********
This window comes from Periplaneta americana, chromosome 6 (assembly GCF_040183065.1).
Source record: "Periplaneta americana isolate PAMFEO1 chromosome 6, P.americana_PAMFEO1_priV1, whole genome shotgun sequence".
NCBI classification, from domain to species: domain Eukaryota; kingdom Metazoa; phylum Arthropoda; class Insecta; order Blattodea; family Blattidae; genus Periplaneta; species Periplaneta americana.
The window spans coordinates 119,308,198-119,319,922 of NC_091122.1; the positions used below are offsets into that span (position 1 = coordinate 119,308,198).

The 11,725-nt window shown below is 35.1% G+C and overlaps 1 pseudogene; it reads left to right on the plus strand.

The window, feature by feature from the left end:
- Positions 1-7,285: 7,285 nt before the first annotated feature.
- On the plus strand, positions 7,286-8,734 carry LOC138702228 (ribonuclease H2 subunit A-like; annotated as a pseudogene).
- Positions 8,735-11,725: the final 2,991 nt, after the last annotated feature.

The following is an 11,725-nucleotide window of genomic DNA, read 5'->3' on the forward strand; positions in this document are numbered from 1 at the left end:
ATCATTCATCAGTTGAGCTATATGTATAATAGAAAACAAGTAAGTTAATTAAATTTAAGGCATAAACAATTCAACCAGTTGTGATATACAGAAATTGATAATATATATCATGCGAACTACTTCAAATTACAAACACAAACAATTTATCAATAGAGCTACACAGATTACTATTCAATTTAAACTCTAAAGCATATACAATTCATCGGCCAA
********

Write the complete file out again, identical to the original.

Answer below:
This window comes from Periplaneta americana, chromosome 6 (assembly GCF_040183065.1).
Source record: "Periplaneta americana isolate PAMFEO1 chromosome 6, P.americana_PAMFEO1_priV1, whole genome shotgun sequence".
NCBI classification, from domain to species: domain Eukaryota; kingdom Metazoa; phylum Arthropoda; class Insecta; order Blattodea; family Blattidae; genus Periplaneta; species Periplaneta americana.
The window spans coordinates 119,308,198-119,319,922 of NC_091122.1; the positions used below are offsets into that span (position 1 = coordinate 119,308,198).

The 11,725-nt window shown below is 35.1% G+C and overlaps 1 pseudogene; it reads left to right on the plus strand.

The window, feature by feature from the left end:
- Positions 1-7,285: 7,285 nt before the first annotated feature.
- On the plus strand, positions 7,286-8,734 carry LOC138702228 (ribonuclease H2 subunit A-like; annotated as a pseudogene).
- Positions 8,735-11,725: the final 2,991 nt, after the last annotated feature.

The following is an 11,725-nucleotide window of genomic DNA, read 5'->3' on the forward strand; positions in this document are numbered from 1 at the left end:
ATCATTCATCAGTTGAGCTATATGTATAATAGAAAACAAGTAAGTTAATTAAATTTAAGGCATAAACAATTCAACCAGTTGTGATATACAGAAATTGATAATATATATCATGCGAACTACTTCAAATTACAAACACAAACAATTTATCAATAGAGCTACACAGATTACTATTCAATTTAAACTCTAAAGCATATACAATTCATCGGCCAA